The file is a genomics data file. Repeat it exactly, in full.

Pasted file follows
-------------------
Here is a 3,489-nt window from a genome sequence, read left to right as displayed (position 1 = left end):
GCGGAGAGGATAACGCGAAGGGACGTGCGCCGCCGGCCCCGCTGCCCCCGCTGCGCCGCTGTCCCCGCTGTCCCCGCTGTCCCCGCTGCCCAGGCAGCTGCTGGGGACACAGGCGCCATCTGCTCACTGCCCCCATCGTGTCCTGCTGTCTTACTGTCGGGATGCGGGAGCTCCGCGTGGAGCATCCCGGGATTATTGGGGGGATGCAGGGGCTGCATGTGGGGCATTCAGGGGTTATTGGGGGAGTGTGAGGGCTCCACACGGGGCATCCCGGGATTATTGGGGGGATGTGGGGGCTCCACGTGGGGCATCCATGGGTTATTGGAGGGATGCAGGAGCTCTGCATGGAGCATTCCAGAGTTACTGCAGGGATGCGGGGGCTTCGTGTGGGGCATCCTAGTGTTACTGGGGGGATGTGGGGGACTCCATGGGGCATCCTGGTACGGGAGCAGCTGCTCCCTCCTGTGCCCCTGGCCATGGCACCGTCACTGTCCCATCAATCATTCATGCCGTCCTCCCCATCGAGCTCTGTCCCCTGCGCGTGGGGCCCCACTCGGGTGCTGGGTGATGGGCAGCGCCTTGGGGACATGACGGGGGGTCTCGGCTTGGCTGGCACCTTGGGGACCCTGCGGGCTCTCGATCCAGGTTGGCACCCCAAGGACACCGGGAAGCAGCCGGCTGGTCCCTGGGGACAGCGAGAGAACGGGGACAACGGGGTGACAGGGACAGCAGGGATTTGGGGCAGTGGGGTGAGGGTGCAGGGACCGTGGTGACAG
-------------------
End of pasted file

Here is a 3,489-nt window from a genome sequence, read left to right as displayed (position 1 = left end):
GCGGAGAGGATAACGCGAAGGGACGTGCGCCGCCGGCCCCGCTGCCCCCGCTGCGCCGCTGTCCCCGCTGTCCCCGCTGTCCCCGCTGCCCAGGCAGCTGCTGGGGACACAGGCGCCATCTGCTCACTGCCCCCATCGTGTCCTGCTGTCTTACTGTCGGGATGCGGGAGCTCCGCGTGGAGCATCCCGGGATTATTGGGGGGATGCAGGGGCTGCATGTGGGGCATTCAGGGGTTATTGGGGGAGTGTGAGGGCTCCACACGGGGCATCCCGGGATTATTGGGGGGATGTGGGGGCTCCACGTGGGGCATCCATGGGTTATTGGAGGGATGCAGGAGCTCTGCATGGAGCATTCCAGAGTTACTGCAGGGATGCGGGGGCTTCGTGTGGGGCATCCTAGTGTTACTGGGGGGATGTGGGGGACTCCATGGGGCATCCTGGTACGGGAGCAGCTGCTCCCTCCTGTGCCCCTGGCCATGGCACCGTCACTGTCCCATCAATCATTCATGCCGTCCTCCCCATCGAGCTCTGTCCCCTGCGCGTGGGGCCCCACTCGGGTGCTGGGTGATGGGCAGCGCCTTGGGGACATGACGGGGGGTCTCGGCTTGGCTGGCACCTTGGGGACCCTGCGGGCTCTCGATCCAGGTTGGCACCCCAAGGACACCGGGAAGCAGCCGGCTGGTCCCTGGGGACAGCGAGAGAACGGGGACAACGGGGTGACAGGGACAGCAGGGATTTGGGGCAGTGGGGTGAGGGTGCAGGGACCGTGGTGACAG